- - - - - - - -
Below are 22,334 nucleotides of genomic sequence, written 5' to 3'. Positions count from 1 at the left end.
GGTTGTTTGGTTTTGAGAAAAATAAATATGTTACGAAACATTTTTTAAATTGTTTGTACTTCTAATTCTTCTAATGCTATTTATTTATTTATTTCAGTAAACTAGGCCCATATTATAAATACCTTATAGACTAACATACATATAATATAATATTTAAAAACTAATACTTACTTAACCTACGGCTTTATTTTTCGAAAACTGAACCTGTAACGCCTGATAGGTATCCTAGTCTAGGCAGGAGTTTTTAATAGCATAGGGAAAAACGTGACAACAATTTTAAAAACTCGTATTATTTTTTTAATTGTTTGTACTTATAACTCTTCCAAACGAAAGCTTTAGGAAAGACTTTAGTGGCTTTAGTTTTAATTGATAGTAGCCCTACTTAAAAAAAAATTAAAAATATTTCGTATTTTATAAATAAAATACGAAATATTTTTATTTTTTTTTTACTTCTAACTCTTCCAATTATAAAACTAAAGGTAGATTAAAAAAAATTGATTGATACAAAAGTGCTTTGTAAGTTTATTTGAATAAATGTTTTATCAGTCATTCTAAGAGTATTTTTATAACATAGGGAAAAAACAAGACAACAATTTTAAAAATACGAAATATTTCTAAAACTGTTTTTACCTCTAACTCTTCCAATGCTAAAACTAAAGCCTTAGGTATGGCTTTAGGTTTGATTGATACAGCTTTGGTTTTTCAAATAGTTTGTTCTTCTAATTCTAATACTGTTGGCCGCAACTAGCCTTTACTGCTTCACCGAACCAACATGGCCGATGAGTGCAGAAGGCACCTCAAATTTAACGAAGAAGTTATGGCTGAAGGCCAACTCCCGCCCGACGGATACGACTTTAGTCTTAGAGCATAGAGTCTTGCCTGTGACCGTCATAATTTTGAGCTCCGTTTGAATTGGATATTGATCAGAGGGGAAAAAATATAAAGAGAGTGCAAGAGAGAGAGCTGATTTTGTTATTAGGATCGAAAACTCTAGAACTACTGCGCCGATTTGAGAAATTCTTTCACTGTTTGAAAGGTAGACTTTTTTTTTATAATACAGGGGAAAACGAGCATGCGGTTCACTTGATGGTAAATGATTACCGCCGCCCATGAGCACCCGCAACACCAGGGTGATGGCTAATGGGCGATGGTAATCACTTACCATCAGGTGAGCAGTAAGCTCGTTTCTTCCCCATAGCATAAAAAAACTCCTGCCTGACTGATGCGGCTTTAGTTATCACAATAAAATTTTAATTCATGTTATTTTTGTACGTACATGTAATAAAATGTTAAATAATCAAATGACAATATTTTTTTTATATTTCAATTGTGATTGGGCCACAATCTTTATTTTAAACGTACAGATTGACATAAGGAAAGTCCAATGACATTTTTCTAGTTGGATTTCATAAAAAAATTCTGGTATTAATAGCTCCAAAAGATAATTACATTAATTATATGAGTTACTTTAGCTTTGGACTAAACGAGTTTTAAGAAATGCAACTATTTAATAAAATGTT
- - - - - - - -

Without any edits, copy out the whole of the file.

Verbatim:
Below are 22,334 nucleotides of genomic sequence, written 5' to 3'. Positions count from 1 at the left end.
GGTTGTTTGGTTTTGAGAAAAATAAATATGTTACGAAACATTTTTTAAATTGTTTGTACTTCTAATTCTTCTAATGCTATTTATTTATTTATTTCAGTAAACTAGGCCCATATTATAAATACCTTATAGACTAACATACATATAATATAATATTTAAAAACTAATACTTACTTAACCTACGGCTTTATTTTTCGAAAACTGAACCTGTAACGCCTGATAGGTATCCTAGTCTAGGCAGGAGTTTTTAATAGCATAGGGAAAAACGTGACAACAATTTTAAAAACTCGTATTATTTTTTTAATTGTTTGTACTTATAACTCTTCCAAACGAAAGCTTTAGGAAAGACTTTAGTGGCTTTAGTTTTAATTGATAGTAGCCCTACTTAAAAAAAAATTAAAAATATTTCGTATTTTATAAATAAAATACGAAATATTTTTATTTTTTTTTTACTTCTAACTCTTCCAATTATAAAACTAAAGGTAGATTAAAAAAAATTGATTGATACAAAAGTGCTTTGTAAGTTTATTTGAATAAATGTTTTATCAGTCATTCTAAGAGTATTTTTATAACATAGGGAAAAAACAAGACAACAATTTTAAAAATACGAAATATTTCTAAAACTGTTTTTACCTCTAACTCTTCCAATGCTAAAACTAAAGCCTTAGGTATGGCTTTAGGTTTGATTGATACAGCTTTGGTTTTTCAAATAGTTTGTTCTTCTAATTCTAATACTGTTGGCCGCAACTAGCCTTTACTGCTTCACCGAACCAACATGGCCGATGAGTGCAGAAGGCACCTCAAATTTAACGAAGAAGTTATGGCTGAAGGCCAACTCCCGCCCGACGGATACGACTTTAGTCTTAGAGCATAGAGTCTTGCCTGTGACCGTCATAATTTTGAGCTCCGTTTGAATTGGATATTGATCAGAGGGGAAAAAATATAAAGAGAGTGCAAGAGAGAGAGCTGATTTTGTTATTAGGATCGAAAACTCTAGAACTACTGCGCCGATTTGAGAAATTCTTTCACTGTTTGAAAGGTAGACTTTTTTTTTATAATACAGGGGAAAACGAGCATGCGGTTCACTTGATGGTAAATGATTACCGCCGCCCATGAGCACCCGCAACACCAGGGTGATGGCTAATGGGCGATGGTAATCACTTACCATCAGGTGAGCAGTAAGCTCGTTTCTTCCCCATAGCATAAAAAAACTCCTGCCTGACTGATGCGGCTTTAGTTATCACAATAAAATTTTAATTCATGTTATTTTTGTACGTACATGTAATAAAATGTTAAATAATCAAATGACAATATTTTTTTTATATTTCAATTGTGATTGGGCCACAATCTTTATTTTAAACGTACAGATTGACATAAGGAAAGTCCAATGACATTTTTCTAGTTGGATTTCATAAAAAAATTCTGGTATTAATAGCTCCAAAAGATAATTACATTAATTATATGAGTTACTTTAGCTTTGGACTAAACGAGTTTTAAGAAATGCAACTATTTAATAAAATGTT